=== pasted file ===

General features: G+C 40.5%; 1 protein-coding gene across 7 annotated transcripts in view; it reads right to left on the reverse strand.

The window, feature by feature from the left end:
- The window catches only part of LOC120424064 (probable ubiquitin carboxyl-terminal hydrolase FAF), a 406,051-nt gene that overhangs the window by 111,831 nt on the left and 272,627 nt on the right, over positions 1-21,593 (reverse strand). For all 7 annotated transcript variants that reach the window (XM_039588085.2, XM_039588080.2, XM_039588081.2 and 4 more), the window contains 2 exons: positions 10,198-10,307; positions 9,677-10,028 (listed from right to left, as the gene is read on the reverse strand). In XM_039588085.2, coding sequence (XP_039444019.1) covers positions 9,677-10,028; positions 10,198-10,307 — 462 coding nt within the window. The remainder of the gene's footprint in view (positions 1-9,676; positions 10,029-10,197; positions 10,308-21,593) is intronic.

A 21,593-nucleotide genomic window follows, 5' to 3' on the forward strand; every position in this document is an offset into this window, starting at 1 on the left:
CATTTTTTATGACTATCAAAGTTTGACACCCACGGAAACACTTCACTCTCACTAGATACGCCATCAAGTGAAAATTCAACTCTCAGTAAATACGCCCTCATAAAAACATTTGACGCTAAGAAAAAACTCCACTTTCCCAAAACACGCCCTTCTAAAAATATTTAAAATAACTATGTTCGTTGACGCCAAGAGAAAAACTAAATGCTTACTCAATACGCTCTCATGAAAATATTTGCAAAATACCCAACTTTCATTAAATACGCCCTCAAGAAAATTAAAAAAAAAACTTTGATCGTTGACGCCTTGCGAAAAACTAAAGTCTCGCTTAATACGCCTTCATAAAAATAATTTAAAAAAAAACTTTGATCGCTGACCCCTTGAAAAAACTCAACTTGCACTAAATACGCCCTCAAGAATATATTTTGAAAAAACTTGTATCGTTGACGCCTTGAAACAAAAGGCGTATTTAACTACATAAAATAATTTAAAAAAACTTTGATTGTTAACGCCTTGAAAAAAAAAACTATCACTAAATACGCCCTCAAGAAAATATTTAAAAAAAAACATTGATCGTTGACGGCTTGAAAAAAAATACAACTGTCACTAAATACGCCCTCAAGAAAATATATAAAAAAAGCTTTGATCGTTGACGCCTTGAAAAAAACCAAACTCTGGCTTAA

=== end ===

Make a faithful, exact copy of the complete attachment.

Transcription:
General features: G+C 40.5%; 1 protein-coding gene across 7 annotated transcripts in view; it reads right to left on the reverse strand.

The window, feature by feature from the left end:
- The window catches only part of LOC120424064 (probable ubiquitin carboxyl-terminal hydrolase FAF), a 406,051-nt gene that overhangs the window by 111,831 nt on the left and 272,627 nt on the right, over positions 1-21,593 (reverse strand). For all 7 annotated transcript variants that reach the window (XM_039588085.2, XM_039588080.2, XM_039588081.2 and 4 more), the window contains 2 exons: positions 10,198-10,307; positions 9,677-10,028 (listed from right to left, as the gene is read on the reverse strand). In XM_039588085.2, coding sequence (XP_039444019.1) covers positions 9,677-10,028; positions 10,198-10,307 — 462 coding nt within the window. The remainder of the gene's footprint in view (positions 1-9,676; positions 10,029-10,197; positions 10,308-21,593) is intronic.

A 21,593-nucleotide genomic window follows, 5' to 3' on the forward strand; every position in this document is an offset into this window, starting at 1 on the left:
CATTTTTTATGACTATCAAAGTTTGACACCCACGGAAACACTTCACTCTCACTAGATACGCCATCAAGTGAAAATTCAACTCTCAGTAAATACGCCCTCATAAAAACATTTGACGCTAAGAAAAAACTCCACTTTCCCAAAACACGCCCTTCTAAAAATATTTAAAATAACTATGTTCGTTGACGCCAAGAGAAAAACTAAATGCTTACTCAATACGCTCTCATGAAAATATTTGCAAAATACCCAACTTTCATTAAATACGCCCTCAAGAAAATTAAAAAAAAAACTTTGATCGTTGACGCCTTGCGAAAAACTAAAGTCTCGCTTAATACGCCTTCATAAAAATAATTTAAAAAAAAACTTTGATCGCTGACCCCTTGAAAAAACTCAACTTGCACTAAATACGCCCTCAAGAATATATTTTGAAAAAACTTGTATCGTTGACGCCTTGAAACAAAAGGCGTATTTAACTACATAAAATAATTTAAAAAAACTTTGATTGTTAACGCCTTGAAAAAAAAAACTATCACTAAATACGCCCTCAAGAAAATATTTAAAAAAAAACATTGATCGTTGACGGCTTGAAAAAAAATACAACTGTCACTAAATACGCCCTCAAGAAAATATATAAAAAAAGCTTTGATCGTTGACGCCTTGAAAAAAACCAAACTCTGGCTTAA